Overcapacity in the European packaging steel market has prompted the Tata group to take a tough call on Corus, which will see a reconfiguration involving more than 500 people.
By July this year, Corus plans to close the operations of Corus Packaging Plus' Bergen (Norway) unit, which has a capacity of 150,000 tonnes and employs 260 people.
Further, it might reduce the capacity of CPP's Trostre Works in South Wales by the year end, which could result in a reduction of 290 positions in operational and functional areas.
A Corus spokesperson said, CPP plans to reduce its capacity from 1.5 million tonnes to 1.2 million tonnes by the year end.
"Every reasonable effort will be made to minimise the impact on jobs and affected employees will be offered alternative employment in the UK with Corus Strip Products. A consultation process is underway," she said.
Currently, Trostre employs 761 persons.
The move comes a year after Tata Steel completed the Corus acquisition and aimed at moving towards a sustainable position for its packaging steels operation in South Wales.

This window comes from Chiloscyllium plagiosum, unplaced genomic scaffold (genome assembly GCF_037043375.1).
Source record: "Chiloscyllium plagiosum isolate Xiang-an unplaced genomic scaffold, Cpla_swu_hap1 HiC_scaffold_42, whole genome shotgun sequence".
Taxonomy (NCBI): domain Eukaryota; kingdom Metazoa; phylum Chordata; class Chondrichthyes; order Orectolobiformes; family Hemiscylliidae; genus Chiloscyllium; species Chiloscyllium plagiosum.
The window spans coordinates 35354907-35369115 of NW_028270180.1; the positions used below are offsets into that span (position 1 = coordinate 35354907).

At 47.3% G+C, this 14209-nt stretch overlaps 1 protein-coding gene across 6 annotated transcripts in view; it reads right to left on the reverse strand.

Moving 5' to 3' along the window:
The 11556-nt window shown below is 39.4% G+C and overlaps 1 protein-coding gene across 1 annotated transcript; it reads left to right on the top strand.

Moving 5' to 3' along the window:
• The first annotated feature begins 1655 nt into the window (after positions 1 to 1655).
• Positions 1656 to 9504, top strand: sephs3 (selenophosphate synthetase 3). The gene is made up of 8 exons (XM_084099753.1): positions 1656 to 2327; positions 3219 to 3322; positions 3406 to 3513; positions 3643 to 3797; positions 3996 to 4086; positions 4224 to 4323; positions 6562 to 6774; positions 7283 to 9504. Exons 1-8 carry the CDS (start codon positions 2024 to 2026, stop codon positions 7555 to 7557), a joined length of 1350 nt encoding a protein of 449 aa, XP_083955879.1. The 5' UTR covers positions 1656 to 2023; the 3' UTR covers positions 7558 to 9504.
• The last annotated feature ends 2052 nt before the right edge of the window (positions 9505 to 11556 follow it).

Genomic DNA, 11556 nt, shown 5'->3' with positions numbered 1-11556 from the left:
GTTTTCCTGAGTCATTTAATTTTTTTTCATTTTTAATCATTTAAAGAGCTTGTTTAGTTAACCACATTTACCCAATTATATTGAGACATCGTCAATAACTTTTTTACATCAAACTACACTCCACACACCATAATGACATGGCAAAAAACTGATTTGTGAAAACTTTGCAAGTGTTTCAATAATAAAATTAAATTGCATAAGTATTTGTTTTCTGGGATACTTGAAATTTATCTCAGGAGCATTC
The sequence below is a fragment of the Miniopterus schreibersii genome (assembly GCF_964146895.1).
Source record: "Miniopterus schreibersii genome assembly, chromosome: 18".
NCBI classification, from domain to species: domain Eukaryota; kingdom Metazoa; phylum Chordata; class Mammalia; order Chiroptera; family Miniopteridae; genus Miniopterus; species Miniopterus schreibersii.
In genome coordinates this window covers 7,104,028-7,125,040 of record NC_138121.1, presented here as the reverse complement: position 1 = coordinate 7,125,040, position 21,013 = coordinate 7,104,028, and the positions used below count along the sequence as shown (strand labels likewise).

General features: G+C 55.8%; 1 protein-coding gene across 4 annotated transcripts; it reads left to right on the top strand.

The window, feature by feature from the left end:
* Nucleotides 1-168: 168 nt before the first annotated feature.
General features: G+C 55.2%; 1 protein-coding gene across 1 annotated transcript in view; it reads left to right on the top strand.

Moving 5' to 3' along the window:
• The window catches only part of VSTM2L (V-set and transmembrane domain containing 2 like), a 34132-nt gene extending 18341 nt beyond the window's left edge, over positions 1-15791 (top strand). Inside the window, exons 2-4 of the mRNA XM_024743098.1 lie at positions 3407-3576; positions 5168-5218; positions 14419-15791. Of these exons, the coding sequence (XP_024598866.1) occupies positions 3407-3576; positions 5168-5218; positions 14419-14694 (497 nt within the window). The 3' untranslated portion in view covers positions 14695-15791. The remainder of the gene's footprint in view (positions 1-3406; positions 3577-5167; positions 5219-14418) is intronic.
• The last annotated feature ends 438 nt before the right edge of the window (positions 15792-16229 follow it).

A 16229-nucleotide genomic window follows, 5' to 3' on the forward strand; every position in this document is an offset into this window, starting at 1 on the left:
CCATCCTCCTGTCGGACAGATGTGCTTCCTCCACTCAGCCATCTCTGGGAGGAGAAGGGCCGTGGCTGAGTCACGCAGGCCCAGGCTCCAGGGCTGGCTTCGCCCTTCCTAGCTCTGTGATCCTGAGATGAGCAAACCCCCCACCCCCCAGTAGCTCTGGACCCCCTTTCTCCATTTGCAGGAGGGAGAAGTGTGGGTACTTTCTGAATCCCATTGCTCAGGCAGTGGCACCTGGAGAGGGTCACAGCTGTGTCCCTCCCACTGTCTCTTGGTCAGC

In addition to the proposed reduction in capacity, CPP plans to seek a minimum of 30 per cent price increase for January to March 2009, reflecting the increase in raw material prices. CPP is also considering moving towards yearly contracts (April-March) to better align with raw material price negotiations.
Headquartered in Ijmuiden in the Netherlands, CPP supplies high-quality light gauge steels to the packaging industry worldwide. CPP is among the three major packaging steel makers in the Europe, the other two being ArcelorMittal and ThyssenKrupp's Rasselstein.
Europe's total tinplate capacity is 5.8 million tonnes while demand lags behind at 4.3 million tonnes. Moreover, with the latest increases in raw material prices, cost per tonne is likely to increase by more than euro100. Also, it's not just Corus, which is affected by overcapacity in the packaging steels sector.
According to reports, ArcelorMittal is planning to cut tinplate production in Canada and Belgium.
Sources said, overcapacity had made it difficult to push through price increases reflecting on operating results.
Corus, now a subsidiary of Tata Steel, the sixth largest steel producer in the world, is Europe's second largest steel producer.